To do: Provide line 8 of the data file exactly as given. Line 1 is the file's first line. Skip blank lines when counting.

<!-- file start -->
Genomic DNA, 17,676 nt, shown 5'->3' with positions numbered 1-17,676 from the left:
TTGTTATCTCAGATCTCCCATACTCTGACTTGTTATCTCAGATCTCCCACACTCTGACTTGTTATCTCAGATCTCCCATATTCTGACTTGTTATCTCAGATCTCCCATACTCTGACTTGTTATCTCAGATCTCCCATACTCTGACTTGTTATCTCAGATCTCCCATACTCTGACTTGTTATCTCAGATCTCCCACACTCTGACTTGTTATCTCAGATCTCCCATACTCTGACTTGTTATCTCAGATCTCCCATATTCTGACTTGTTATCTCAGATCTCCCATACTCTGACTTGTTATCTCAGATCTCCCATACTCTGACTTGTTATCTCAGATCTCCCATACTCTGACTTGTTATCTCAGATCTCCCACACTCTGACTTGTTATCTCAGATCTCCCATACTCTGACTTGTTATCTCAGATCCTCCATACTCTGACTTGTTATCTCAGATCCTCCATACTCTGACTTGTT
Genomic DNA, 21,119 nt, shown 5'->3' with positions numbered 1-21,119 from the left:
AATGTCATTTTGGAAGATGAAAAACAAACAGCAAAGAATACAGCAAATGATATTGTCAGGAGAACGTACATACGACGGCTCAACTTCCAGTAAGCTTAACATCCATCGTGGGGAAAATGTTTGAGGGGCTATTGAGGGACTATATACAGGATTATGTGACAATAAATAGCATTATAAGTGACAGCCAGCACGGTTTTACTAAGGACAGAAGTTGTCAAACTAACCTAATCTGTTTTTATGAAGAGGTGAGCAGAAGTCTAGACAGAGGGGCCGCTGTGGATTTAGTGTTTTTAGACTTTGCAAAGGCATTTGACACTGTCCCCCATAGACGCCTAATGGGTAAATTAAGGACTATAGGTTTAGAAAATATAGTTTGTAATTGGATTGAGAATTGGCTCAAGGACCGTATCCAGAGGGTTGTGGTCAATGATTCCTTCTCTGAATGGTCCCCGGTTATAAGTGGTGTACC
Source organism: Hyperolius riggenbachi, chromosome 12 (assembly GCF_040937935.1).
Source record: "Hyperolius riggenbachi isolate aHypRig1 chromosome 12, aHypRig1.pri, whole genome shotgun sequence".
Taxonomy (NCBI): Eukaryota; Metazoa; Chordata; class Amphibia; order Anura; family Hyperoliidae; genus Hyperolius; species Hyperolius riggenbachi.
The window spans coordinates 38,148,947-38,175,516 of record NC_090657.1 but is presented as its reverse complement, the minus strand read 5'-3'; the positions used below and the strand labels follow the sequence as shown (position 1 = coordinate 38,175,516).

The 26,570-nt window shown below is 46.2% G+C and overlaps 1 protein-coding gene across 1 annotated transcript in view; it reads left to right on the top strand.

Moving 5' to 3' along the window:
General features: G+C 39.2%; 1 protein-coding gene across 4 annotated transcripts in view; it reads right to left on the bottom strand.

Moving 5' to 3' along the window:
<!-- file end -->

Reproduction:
The window spans coordinates 38,148,947-38,175,516 of record NC_090657.1 but is presented as its reverse complement, the minus strand read 5'-3'; the positions used below and the strand labels follow the sequence as shown (position 1 = coordinate 38,175,516).